Sailing ships of the early nineteenth century weighed many tons, and would not have been secured by an anchor that could be carried across a rolling deck by three or four men.  Ships' anchors were massive metal weights attached to heavy chains and ropes so that they could be mechanically raised ("weighed") and lowered ("dropped") by means of a capstan on the deck.  When the ship was under sail, the anchor was secured to the hull.

 

This again is the sort of thing that indicates the author has been careless and/or lazy.

 

Yet this little book of 80 pages is listed at $3.99!

 

I can understand the writer who has put together a little story and wants to share it for the fun of it.  The writer doesn't really want to go to the trouble of doing any research -- not even to the proper forms of address for the English nobility! -- but thinks maybe other people will enjoy the little tale without pointing out the lack of accuracy.

 

Then don't charge so much for it. Put it out there on Kindle for $0.99 so you get a few royalties to cover the cost of the cover art, but for crying out loud, don't expect people to pay that kind of price for that crappy a product.

 

And don't brag about your academic credentials when you've got errors out the wazoo.

 

It appears from the data on the Amazon listing that most of the 14 reviews came from free copies.  There are only five- and four-star reviews, and they are all gushing about how wonderful the book is.  To compare this to Downton Abbey or Winston Graham's Poldark novels is outrageous -- and hints that perhaps the reviewers are not unbiased consumers.  I haven't done any checking on that issue.

 

The book is not a Regency in the classic sense; it's just set in 1814.  The story is thin, the characters are thinner, and the details are annoyingly wrong.

 

Pass on this one, unless you've run out of milk cartons, cereal boxes, and soup can labels to read.

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text 2016-10-24 00:03
Reading progress update: I've read 100%.
A Harvest Passion - Emily Murdoch

 

 

I'll have a full review later.  I have to vacuum the living room first.  Then feed the dogs.

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text 2016-10-23 23:57
Reading progress update: I've read 95%.
A Harvest Passion - Emily Murdoch

My parents knew that they would not be long for this world, not after they contracted cholera, and despite my relative fortune that they would leave me, it had been . . . difficult for me to attract a suitor. I was a prickly individual even then, and successive seasons soon showed me that it was the gentle, rather pathetic girls that would find husbands quickest.

 

“Isaac Quinn’s father is the Duke of Daventry, but as a fifth son there was no fortune for him, and he wanted a quick marriage as his father was threatening to disinherit him. He approached my father, and the betrothal was announced a day later.

Murdoch, Emily. A Harvest Passion (Kindle Locations 1286-1290). Endeavour Press. Kindle Edition.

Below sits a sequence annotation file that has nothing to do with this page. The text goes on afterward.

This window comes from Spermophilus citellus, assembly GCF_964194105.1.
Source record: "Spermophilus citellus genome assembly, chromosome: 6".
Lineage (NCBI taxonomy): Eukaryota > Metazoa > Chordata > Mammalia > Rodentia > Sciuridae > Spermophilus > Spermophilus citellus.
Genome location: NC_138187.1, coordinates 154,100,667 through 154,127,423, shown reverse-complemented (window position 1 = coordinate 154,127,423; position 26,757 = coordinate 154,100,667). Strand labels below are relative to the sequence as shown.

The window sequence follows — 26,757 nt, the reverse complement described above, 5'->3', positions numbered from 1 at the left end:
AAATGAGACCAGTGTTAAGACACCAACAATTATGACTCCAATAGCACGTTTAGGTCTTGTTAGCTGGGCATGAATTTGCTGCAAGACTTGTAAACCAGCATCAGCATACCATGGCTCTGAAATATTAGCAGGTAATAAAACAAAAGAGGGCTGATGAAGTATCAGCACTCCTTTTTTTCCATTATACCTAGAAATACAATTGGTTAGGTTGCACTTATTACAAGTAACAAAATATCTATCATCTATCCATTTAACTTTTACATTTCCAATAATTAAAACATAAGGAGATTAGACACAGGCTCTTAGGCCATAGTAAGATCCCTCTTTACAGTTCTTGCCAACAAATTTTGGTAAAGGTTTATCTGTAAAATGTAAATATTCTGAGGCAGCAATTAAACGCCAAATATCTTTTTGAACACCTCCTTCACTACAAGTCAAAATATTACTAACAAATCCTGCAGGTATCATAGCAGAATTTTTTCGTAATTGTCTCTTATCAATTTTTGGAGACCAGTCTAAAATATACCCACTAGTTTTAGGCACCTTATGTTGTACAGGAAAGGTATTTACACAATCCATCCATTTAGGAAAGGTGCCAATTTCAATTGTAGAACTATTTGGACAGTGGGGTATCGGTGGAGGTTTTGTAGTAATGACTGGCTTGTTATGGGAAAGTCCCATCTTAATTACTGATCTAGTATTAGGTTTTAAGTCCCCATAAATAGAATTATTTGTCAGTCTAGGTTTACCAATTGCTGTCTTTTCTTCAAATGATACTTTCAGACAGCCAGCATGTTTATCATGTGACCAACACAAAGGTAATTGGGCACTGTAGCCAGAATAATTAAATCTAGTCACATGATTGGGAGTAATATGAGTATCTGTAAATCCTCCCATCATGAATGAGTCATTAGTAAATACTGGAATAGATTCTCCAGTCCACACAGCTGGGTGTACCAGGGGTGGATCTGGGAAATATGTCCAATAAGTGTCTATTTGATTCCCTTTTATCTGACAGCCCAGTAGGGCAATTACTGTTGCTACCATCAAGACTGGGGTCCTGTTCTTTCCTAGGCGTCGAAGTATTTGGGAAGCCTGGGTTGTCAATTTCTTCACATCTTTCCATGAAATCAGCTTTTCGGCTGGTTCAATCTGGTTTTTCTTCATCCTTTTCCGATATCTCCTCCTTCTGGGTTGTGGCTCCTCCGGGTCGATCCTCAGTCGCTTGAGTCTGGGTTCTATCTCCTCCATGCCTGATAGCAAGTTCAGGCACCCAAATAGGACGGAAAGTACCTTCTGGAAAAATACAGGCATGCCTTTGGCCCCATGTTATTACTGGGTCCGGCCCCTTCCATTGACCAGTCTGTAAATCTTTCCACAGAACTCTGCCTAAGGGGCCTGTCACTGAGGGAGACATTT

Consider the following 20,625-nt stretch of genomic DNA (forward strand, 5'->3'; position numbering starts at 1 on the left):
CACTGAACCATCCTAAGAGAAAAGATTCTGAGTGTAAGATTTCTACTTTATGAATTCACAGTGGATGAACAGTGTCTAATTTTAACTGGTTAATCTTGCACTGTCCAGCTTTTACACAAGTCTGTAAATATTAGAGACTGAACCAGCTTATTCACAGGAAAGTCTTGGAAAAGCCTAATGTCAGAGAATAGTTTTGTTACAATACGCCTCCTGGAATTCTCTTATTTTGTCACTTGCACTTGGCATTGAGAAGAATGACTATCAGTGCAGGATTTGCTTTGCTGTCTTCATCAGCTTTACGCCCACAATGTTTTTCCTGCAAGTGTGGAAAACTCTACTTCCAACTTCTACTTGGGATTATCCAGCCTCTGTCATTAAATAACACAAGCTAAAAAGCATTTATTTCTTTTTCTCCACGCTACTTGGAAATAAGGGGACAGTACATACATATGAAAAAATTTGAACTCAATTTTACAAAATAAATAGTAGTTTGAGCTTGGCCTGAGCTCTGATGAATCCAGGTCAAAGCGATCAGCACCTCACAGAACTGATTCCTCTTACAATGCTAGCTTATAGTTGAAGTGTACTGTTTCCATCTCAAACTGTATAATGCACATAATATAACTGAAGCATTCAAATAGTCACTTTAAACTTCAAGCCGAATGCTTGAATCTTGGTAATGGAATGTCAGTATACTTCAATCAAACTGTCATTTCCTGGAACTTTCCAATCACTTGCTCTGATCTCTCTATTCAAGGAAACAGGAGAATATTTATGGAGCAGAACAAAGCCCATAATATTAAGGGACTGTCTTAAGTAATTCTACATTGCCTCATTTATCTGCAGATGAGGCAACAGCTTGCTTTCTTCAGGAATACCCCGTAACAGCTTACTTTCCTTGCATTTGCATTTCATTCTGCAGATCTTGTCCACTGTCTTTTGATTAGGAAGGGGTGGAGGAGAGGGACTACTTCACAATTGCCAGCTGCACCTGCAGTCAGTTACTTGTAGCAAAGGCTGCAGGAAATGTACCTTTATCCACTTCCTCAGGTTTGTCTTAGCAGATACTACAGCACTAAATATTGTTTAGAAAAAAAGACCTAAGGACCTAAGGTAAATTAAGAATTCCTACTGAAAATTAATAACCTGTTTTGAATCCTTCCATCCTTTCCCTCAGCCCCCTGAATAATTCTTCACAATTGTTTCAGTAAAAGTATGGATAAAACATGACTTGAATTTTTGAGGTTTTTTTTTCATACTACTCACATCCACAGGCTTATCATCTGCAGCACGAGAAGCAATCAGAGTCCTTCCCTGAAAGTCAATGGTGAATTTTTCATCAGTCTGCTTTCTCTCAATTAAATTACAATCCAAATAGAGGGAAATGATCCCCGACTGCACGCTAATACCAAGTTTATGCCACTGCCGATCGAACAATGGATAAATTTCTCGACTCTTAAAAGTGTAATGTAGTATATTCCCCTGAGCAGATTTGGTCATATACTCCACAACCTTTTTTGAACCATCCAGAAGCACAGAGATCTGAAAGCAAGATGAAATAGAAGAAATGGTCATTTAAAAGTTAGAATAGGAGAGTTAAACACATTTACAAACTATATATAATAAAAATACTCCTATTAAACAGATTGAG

Let me get this straight.  AFTER her parents have come down with cholera, they negotiate this engagement?  Does Ms. Murdoch, with her degrees in History, have no awareness of how cholera is contracted, incubates, and progresses?  Does she know nothing of the symptoms, or the rapidity with which it can kill?

 

No, Ms. Murdoch, Hestia Royce's parents would not have negotiated an alliance with the Duke of Daventry's fifth son while they were sick with cholera.  Nor would the Duke of Daventry's fifth son have approached them while they were sick with cholera.

 

This is unforgivably horrible writing.

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text 2016-10-23 23:40
Reading progress update: I've read 82%.
A Harvest Passion - Emily Murdoch

Having one character who is TSTL is bad enough.  When both of them qualify, well, you're up shit creek.

 

Hestia Royce has lived in this small English town her entire life.  (We don't know how old she is, but at least of an age to marry.)  She knows the power of social approval and disapproval.  She ignores that power at her own peril -- and ignore it she does.

 

And then she blames Leo!

 

Leo, the missionary who was a teacher before he was a missionary, should know even better.  He, too, ignores propriety.  He speaks to her without introduction.  He goes to her house without invitation.

 

But she attends the dance at the local assembly room, without a chaperon.  And dances!

 

And she visits him at his lodging, without ever thinking that there might be other people there who would see her and be scandalized.

 

And he of course compounds everything by admitting her to his room, and then kissing her!

 

Are these people totally bonkers?

 

Yes, they are.  Because they do all these stupid things without sufficient motivation.  This is just plain bad writing.

 

Now I've reached 84%, and we have more TSTL behavior, with Hestia ranting that all a woman has is her reputation and hers is destroyed.  Um, and just who destroyed it?

 

:rolls eyes:

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text 2016-10-23 22:15
Reading progress update: I've read 67%.
A Harvest Passion - Emily Murdoch

Hestia’s bottom lip fell open, and she stared at him, tears gathering in her eyes.

Murdoch, Emily. A Harvest Passion (Kindle Locations 902-903). Endeavour Press. Kindle Edition.

 

Gross.